Many U.S. physicians are using computers to transmit prescriptions electronically to a pharmacy rather than writing them on the traditional paper pads. And more health care providers are being encouraged to move into the electronically prescribing or e -prescribing era. Health officials say e-prescribing can improve the quality of health care, and reduce the potential of errors from verbal and hand-written orders.

One of them is doctor Azar Korbey. He admits he has bad handwriting. "I'm left-handed to begin with, not that that should make a difference. But all through medical school, you get hit with so much information so quickly, you've got to take lots and lots and lots of notes, very very quickly, and the only way to do it is by writing quickly and it becomes illegible. I can read my own handwriting, but many people can't."

Luckily, says the New Hampshire family physician, patients and pharmacists don't have to read his handwriting.

"I've been e-prescribing for 10 years," he says. "Electronic prescribing has been a big advantage to me over the years."

Korbey says electronic prescribing has many advantages.

"From a patient safety standpoint, there is no question about what we're prescribing, we're not going to be getting medications mixed up," he says. "For example, if I write Celebrex, which is an arthritis medication, very often it's mixed up with Celexa, which is an anti-depressant, two totally different medications with totally different treatments. Second thing is that because it is a computer, it can actually watch multiple things at one time. So if the patient is on one drug and we try to give him something else that would interact with that, it's going to help keep us aware of those drug interactions."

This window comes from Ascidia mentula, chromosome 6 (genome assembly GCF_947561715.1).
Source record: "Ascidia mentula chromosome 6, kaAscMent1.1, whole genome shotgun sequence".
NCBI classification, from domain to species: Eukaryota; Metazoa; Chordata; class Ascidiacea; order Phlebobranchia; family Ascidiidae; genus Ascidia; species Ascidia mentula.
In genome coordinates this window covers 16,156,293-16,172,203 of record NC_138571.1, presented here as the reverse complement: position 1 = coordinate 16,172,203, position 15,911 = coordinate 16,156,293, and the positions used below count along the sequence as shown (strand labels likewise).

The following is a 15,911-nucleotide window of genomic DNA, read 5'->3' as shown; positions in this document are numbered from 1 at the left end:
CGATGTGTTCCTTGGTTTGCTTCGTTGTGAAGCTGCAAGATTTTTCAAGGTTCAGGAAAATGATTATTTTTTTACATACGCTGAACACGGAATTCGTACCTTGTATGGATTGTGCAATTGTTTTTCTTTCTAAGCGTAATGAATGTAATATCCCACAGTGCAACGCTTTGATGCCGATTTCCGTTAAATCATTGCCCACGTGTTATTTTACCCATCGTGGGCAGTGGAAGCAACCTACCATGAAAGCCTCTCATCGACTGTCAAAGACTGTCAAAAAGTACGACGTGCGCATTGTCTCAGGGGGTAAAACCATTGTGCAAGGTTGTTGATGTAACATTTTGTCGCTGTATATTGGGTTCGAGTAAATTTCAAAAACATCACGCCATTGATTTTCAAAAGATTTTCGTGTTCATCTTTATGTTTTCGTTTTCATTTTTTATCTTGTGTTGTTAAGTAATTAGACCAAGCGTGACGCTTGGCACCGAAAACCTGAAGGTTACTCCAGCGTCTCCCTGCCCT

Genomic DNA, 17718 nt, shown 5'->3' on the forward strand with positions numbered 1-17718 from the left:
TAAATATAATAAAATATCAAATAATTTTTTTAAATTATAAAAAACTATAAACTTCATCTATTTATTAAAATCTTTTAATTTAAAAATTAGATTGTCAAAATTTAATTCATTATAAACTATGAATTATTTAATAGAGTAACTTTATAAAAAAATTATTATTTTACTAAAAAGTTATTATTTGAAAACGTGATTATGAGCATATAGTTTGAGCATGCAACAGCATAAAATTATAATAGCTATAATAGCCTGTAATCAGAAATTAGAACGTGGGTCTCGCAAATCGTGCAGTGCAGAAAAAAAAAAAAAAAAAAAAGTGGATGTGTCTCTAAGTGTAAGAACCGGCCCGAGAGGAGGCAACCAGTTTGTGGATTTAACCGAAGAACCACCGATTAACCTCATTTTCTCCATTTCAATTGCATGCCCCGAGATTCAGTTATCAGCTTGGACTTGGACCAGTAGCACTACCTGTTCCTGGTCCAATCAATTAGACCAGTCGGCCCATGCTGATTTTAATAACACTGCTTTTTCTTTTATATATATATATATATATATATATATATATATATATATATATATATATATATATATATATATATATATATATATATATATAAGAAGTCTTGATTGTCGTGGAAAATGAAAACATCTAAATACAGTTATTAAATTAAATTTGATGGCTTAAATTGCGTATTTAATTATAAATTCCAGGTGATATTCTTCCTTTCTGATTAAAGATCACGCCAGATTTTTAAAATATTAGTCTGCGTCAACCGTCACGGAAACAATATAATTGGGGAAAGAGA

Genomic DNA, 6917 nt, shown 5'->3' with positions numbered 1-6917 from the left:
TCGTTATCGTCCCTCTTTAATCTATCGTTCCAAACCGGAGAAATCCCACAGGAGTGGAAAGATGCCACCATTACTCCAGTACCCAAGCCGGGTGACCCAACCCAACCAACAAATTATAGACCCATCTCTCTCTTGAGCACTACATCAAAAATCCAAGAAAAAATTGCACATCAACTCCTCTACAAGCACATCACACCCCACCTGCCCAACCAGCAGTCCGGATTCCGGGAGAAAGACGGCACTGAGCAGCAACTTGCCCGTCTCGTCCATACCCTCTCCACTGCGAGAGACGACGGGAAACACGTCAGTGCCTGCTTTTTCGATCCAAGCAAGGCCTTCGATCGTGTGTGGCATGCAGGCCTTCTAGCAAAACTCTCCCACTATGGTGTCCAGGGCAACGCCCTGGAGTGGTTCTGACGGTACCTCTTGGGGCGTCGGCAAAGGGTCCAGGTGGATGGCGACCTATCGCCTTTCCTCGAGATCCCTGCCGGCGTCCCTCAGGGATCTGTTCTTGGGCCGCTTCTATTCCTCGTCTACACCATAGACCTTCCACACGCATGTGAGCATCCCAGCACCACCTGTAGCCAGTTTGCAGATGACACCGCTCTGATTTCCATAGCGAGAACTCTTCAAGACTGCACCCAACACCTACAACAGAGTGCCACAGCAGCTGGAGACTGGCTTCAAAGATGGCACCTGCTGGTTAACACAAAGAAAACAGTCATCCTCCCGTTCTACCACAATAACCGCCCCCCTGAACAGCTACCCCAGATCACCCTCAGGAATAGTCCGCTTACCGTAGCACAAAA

With a few keystrokes, the doctor can generate and send prescriptions from the exam room to the pharmacy. Korbey says e-prescribing reduces phone calls to and from pharmacies with questions, clarifications and refill requests. It saves patients time as well.

"My patients are always quite intrigued by the fact that we can be sitting in the exam room and before they even leave the exam room, their prescription is already sitting at the drug store waiting for them," he says.

Though reliable and convenient, e-prescribing is not a common practice among physicians - yet, according to Larry Kocot (KOE-kot), a government health department official.

"Our studies show that somewhere between 5 and 18 percent of physicians are using e-prescribing," he says. "There are several reasons why there hasn't been a widespread adoption. That's the technology varies, and familiarity with the technology varies. It does take a while... old habits die hard. The Medicare Monitorization Act requires us to accelerate implementation of e-prescribing no later than 2009," he adds.

One of the campaigns to promote use of the technology is The National E-Prescribing Patient Safety Initiative, led by Allscripts. Glen Tullman is the healthcare company's spokesman. He says that Allscripts has brought together a coalition of healthcare companies and technology companies, including Dell, Cisco, Fujitsu, Microsoft, Sprint, Nextel. "All those organizations," he note, "have contributed to this five year 100 million dollar initiative to offer electronic prescribing to any physician in America."

The coalition offers doctors a free software program that links them to over 50,000 pharmacies across the United States, and screens prescriptions for accuracy and safety.

Glen Tullman says "The software that the National Electronic Prescribing Patient Safety Initiative is providing prevents the handwriting errors because it's all done on a computer it checks for the most common drug interactions. It also checks to match the diagnosis with the medication, to help prevent the confusion with different drug names."

Glen Tullman says the coalition hopes its initiative will encourage more physicians to give e-prescribing a try, which could significantly reduce the estimated 7,000 deaths each year caused by medication errors.